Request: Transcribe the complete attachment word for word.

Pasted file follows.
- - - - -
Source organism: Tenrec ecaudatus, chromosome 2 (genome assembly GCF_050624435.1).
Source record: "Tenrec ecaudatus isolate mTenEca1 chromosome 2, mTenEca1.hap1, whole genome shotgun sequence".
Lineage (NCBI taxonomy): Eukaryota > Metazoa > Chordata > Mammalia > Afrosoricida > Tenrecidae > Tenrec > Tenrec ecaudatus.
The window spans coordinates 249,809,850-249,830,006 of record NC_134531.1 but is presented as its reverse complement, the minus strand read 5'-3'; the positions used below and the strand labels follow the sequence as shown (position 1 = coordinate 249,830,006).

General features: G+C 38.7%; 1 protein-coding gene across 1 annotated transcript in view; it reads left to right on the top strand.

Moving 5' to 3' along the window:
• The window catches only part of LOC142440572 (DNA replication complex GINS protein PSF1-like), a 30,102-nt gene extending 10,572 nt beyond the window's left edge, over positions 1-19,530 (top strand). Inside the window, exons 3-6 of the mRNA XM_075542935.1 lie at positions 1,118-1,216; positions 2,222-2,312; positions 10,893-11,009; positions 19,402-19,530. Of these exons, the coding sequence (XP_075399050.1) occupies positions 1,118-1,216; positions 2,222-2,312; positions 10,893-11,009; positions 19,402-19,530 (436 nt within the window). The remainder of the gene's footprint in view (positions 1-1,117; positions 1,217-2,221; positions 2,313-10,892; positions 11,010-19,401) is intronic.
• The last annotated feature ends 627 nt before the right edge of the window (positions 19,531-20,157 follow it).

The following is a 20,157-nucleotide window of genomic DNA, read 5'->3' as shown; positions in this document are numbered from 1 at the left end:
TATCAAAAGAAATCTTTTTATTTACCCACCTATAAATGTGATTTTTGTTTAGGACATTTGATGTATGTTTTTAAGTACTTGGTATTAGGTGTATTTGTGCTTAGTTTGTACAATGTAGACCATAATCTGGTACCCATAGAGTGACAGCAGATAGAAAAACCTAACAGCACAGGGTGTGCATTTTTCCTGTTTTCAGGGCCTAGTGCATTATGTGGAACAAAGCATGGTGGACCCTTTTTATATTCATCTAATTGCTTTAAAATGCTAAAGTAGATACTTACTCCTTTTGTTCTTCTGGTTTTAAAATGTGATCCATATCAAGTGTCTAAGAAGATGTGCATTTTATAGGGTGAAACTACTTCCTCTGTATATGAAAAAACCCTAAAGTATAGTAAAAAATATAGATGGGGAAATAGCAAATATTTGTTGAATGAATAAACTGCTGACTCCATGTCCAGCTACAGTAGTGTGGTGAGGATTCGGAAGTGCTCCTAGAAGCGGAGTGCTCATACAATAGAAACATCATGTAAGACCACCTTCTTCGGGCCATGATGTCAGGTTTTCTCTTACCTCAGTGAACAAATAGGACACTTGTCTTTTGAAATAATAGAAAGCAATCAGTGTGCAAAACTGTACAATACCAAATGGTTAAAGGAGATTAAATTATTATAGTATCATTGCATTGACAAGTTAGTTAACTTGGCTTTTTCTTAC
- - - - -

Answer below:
Source organism: Tenrec ecaudatus, chromosome 2 (genome assembly GCF_050624435.1).
Source record: "Tenrec ecaudatus isolate mTenEca1 chromosome 2, mTenEca1.hap1, whole genome shotgun sequence".
Lineage (NCBI taxonomy): Eukaryota > Metazoa > Chordata > Mammalia > Afrosoricida > Tenrecidae > Tenrec > Tenrec ecaudatus.
The window spans coordinates 249,809,850-249,830,006 of record NC_134531.1 but is presented as its reverse complement, the minus strand read 5'-3'; the positions used below and the strand labels follow the sequence as shown (position 1 = coordinate 249,830,006).

General features: G+C 38.7%; 1 protein-coding gene across 1 annotated transcript in view; it reads left to right on the top strand.

Moving 5' to 3' along the window:
• The window catches only part of LOC142440572 (DNA replication complex GINS protein PSF1-like), a 30,102-nt gene extending 10,572 nt beyond the window's left edge, over positions 1-19,530 (top strand). Inside the window, exons 3-6 of the mRNA XM_075542935.1 lie at positions 1,118-1,216; positions 2,222-2,312; positions 10,893-11,009; positions 19,402-19,530. Of these exons, the coding sequence (XP_075399050.1) occupies positions 1,118-1,216; positions 2,222-2,312; positions 10,893-11,009; positions 19,402-19,530 (436 nt within the window). The remainder of the gene's footprint in view (positions 1-1,117; positions 1,217-2,221; positions 2,313-10,892; positions 11,010-19,401) is intronic.
• The last annotated feature ends 627 nt before the right edge of the window (positions 19,531-20,157 follow it).

The following is a 20,157-nucleotide window of genomic DNA, read 5'->3' as shown; positions in this document are numbered from 1 at the left end:
TATCAAAAGAAATCTTTTTATTTACCCACCTATAAATGTGATTTTTGTTTAGGACATTTGATGTATGTTTTTAAGTACTTGGTATTAGGTGTATTTGTGCTTAGTTTGTACAATGTAGACCATAATCTGGTACCCATAGAGTGACAGCAGATAGAAAAACCTAACAGCACAGGGTGTGCATTTTTCCTGTTTTCAGGGCCTAGTGCATTATGTGGAACAAAGCATGGTGGACCCTTTTTATATTCATCTAATTGCTTTAAAATGCTAAAGTAGATACTTACTCCTTTTGTTCTTCTGGTTTTAAAATGTGATCCATATCAAGTGTCTAAGAAGATGTGCATTTTATAGGGTGAAACTACTTCCTCTGTATATGAAAAAACCCTAAAGTATAGTAAAAAATATAGATGGGGAAATAGCAAATATTTGTTGAATGAATAAACTGCTGACTCCATGTCCAGCTACAGTAGTGTGGTGAGGATTCGGAAGTGCTCCTAGAAGCGGAGTGCTCATACAATAGAAACATCATGTAAGACCACCTTCTTCGGGCCATGATGTCAGGTTTTCTCTTACCTCAGTGAACAAATAGGACACTTGTCTTTTGAAATAATAGAAAGCAATCAGTGTGCAAAACTGTACAATACCAAATGGTTAAAGGAGATTAAATTATTATAGTATCATTGCATTGACAAGTTAGTTAACTTGGCTTTTTCTTAC